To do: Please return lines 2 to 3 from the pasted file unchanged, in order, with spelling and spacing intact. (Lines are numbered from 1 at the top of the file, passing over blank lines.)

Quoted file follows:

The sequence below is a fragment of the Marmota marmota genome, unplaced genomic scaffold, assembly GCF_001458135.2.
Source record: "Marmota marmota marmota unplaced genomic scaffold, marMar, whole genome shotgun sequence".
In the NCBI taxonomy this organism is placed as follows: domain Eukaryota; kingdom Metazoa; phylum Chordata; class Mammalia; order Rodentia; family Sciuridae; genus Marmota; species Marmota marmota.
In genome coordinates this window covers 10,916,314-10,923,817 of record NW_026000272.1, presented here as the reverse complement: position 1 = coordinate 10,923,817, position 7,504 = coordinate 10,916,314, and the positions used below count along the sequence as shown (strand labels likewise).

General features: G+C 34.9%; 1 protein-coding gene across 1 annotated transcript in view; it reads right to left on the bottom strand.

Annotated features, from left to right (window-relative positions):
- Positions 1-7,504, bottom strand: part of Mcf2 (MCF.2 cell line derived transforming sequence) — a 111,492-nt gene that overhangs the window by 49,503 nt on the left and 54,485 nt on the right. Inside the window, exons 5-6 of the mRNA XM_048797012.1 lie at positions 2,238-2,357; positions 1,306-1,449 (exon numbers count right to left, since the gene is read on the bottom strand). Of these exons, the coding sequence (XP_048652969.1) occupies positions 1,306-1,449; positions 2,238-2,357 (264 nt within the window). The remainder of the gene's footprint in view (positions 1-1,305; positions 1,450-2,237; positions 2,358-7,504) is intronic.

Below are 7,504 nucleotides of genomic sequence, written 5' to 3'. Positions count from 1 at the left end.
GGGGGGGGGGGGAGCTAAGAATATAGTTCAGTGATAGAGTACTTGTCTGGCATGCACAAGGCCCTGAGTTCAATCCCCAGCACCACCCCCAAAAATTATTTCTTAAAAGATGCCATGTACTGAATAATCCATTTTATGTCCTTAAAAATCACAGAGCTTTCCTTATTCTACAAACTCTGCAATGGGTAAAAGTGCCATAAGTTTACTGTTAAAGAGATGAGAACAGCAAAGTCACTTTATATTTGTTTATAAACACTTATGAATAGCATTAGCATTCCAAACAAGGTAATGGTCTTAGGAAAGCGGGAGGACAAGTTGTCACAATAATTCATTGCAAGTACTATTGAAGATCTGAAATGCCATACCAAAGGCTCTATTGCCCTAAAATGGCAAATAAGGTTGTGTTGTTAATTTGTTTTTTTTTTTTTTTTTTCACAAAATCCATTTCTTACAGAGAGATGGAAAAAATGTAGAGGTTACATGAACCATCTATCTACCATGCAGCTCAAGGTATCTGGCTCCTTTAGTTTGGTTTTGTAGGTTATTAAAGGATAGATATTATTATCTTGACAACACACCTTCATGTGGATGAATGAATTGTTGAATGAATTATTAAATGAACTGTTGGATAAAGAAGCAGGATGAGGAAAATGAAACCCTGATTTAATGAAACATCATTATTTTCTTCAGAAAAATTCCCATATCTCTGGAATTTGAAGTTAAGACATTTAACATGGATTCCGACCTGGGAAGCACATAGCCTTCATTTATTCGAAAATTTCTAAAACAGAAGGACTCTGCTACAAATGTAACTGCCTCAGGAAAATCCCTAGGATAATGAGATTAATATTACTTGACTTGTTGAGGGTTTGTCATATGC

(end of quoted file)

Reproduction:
Source record: "Marmota marmota marmota unplaced genomic scaffold, marMar, whole genome shotgun sequence".
In the NCBI taxonomy this organism is placed as follows: domain Eukaryota; kingdom Metazoa; phylum Chordata; class Mammalia; order Rodentia; family Sciuridae; genus Marmota; species Marmota marmota.